As plants grow, they take nutrients out of the soil. This can change the pH of the soil enough to hinder the growth of future plants. Fertilizer, especially manures that are too “green”*, can swing the soil pH enough to slow or stop plant growth. The dreaded “acid rain” that we were all warned about in the 70s and 80s can affect topsoil over time, as can ashes from forest fires carried on the wind. Trying to plant a garden in a new spot, or on soil that has been moved, can be a challenge if you don't make sure the soil is ready for planting. All of these, and more, are reasons to check the pH of your soil.

Plants generally prefer a slightly acidic soil. According to the Old Farmer's Almanac and various other sources, a pH of 6.0 to 7.0 works best for most crops. If you need to fine-tune soil for a specific crop, the optimum pH range for several common plants are found on this site, but I'll list a few of the common ones.
  • Corn: pH  6.0-7.0
  • Beans: pH   6.0-7.0
  • Potatoes: pH   5.8-6.5
  • Tomatoes: pH   5.5-7.0
  • Onions: pH   6.2-6.8
  • Garlic: pH   5.0-6.0
  • Carrots: pH   5.0-6.0
  • Cucumbers: pH   5.0-6.0
  • Cabbage: pH   5.6-6.6
How Do I Check Soil pH?
There are several types of electronic soil testers on the market, and they all work about the same. If you have access to one, they make testing a lot quicker. If you don't have one, then we need to find another way to check pH.
How Do I Adjust Soil pH?
Common lime (crushed gravel or limestone) is used to raise the pH of soil.

Powdered sulfur was once the preferred method of lowering the pH of soil, but with various government entities trying to keep all of the dangerous things away from us, sulfur is getting harder to find. (I work with agricultural chemicals, and our insurance companies are really getting anxious for us to stop selling it, due to the fire hazard and liability if someone uses it to make a bomb). Aluminum sulfate seems to be the most common, current choice for lowering the pH; organic matter will break down and cause a lowering of pH as the acid-forming bacteria digest it, but it takes a long time.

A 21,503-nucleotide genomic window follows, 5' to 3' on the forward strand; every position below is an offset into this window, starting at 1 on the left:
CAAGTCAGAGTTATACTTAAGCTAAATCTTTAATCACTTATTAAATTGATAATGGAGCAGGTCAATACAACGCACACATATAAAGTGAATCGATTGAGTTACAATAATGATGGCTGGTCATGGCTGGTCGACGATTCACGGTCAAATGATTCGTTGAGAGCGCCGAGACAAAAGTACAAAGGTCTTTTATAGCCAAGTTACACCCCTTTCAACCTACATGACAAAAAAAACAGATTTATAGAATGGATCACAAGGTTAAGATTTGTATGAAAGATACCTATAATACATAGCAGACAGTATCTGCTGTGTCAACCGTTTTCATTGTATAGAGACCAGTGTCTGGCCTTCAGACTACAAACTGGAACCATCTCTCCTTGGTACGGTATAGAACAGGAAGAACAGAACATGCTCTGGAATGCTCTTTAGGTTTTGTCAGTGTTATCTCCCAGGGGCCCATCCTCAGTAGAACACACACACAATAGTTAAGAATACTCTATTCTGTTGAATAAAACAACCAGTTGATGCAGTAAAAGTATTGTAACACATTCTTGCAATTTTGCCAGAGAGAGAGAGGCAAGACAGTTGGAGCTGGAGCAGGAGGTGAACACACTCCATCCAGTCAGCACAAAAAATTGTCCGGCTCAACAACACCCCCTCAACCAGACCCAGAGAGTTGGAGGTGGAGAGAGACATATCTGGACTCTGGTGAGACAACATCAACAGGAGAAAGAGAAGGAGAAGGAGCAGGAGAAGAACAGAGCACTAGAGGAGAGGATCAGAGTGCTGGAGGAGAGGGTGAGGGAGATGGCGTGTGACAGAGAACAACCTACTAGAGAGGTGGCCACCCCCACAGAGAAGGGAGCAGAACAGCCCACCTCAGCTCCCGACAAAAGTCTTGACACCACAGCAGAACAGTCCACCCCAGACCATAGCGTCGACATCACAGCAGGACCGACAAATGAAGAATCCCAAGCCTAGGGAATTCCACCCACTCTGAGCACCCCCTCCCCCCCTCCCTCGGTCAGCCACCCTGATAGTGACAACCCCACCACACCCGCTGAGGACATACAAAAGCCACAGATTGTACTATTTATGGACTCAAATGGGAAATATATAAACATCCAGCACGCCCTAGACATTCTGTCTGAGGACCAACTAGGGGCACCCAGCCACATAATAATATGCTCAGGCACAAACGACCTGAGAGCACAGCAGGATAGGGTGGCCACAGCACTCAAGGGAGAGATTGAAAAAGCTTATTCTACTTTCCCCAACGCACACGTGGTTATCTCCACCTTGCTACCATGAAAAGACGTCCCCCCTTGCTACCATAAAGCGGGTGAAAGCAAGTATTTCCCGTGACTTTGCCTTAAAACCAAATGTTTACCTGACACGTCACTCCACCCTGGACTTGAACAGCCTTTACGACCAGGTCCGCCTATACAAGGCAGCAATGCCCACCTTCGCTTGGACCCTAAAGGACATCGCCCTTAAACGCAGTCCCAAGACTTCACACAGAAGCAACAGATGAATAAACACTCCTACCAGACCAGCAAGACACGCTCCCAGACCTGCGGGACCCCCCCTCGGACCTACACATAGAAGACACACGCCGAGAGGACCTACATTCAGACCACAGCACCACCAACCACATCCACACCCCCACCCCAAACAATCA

Nothing is going to change the pH of your soil overnight. Adding lime or sulfur should be done at least two or three weeks before planting, since it is going to take some time for the microbes in the soil and the chemical reactions within the components of the soil to make use of it, so till it in and wait. Aluminum sulfate does work quicker, taking days instead of weeks, but the effects may not last (the pH may trend upwards) as the growing season progresses.

I hope I didn't make too many eyes glaze over with the explanation of pH and logarithms. Logarithms and how to use them may come in handy if you find your self in a situation where you have reference books, but the batteries on your phone/calculator/computer have died. We sent men to the moon using slide-rules, which are physical logarithm tables for doing multiplication, division, and some geometry functions. Old tech is still good tech to know.

* Manure has to be aged for at least a year to break down properly and provide nutrients. More on that in a separate post.